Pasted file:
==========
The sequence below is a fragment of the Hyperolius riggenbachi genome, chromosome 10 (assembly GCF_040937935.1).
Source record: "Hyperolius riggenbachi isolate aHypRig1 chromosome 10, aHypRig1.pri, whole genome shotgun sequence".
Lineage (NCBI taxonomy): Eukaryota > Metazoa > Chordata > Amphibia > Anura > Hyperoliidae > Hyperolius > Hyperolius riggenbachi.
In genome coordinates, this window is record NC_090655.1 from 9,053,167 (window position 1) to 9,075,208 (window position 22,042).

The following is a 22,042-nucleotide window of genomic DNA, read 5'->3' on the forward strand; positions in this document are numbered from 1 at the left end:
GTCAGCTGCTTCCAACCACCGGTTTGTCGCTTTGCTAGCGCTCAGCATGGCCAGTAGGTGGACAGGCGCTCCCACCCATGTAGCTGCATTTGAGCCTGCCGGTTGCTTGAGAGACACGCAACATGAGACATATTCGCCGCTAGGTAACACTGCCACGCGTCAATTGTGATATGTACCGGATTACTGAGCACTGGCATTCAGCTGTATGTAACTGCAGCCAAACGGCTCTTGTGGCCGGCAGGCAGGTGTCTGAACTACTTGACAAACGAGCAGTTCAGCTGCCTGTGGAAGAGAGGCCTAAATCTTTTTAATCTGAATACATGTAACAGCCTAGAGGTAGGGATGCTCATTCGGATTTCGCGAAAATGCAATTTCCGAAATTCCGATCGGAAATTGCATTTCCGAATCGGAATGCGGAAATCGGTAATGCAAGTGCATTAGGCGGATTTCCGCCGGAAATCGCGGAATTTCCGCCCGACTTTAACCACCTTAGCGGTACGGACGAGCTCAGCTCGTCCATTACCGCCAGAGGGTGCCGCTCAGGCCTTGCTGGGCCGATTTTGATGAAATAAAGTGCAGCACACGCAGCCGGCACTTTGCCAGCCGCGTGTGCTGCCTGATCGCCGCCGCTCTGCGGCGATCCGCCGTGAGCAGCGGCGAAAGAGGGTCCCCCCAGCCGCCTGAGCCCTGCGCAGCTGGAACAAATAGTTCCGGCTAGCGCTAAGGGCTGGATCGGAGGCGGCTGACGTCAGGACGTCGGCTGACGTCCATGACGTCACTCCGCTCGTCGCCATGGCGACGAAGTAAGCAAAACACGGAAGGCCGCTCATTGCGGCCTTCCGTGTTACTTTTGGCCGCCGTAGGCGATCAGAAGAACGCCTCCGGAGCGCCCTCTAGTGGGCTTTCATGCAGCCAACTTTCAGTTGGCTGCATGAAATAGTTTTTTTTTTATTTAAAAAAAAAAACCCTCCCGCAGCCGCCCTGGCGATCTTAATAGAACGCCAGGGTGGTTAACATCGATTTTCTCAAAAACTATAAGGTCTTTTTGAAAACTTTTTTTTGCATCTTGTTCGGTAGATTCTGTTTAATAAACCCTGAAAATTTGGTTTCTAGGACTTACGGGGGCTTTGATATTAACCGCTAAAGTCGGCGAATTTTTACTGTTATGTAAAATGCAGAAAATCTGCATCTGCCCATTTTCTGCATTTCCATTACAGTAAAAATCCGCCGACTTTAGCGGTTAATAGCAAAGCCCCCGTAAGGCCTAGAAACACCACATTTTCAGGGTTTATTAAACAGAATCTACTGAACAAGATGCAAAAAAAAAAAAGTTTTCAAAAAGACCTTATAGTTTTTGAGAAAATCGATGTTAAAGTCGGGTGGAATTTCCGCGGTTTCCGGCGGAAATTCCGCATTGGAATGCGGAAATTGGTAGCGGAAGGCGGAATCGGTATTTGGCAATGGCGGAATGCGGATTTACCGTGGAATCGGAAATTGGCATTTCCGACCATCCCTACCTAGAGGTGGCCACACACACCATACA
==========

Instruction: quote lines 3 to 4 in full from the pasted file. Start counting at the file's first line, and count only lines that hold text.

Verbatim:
Lineage (NCBI taxonomy): Eukaryota > Metazoa > Chordata > Amphibia > Anura > Hyperoliidae > Hyperolius > Hyperolius riggenbachi.
In genome coordinates, this window is record NC_090655.1 from 9,053,167 (window position 1) to 9,075,208 (window position 22,042).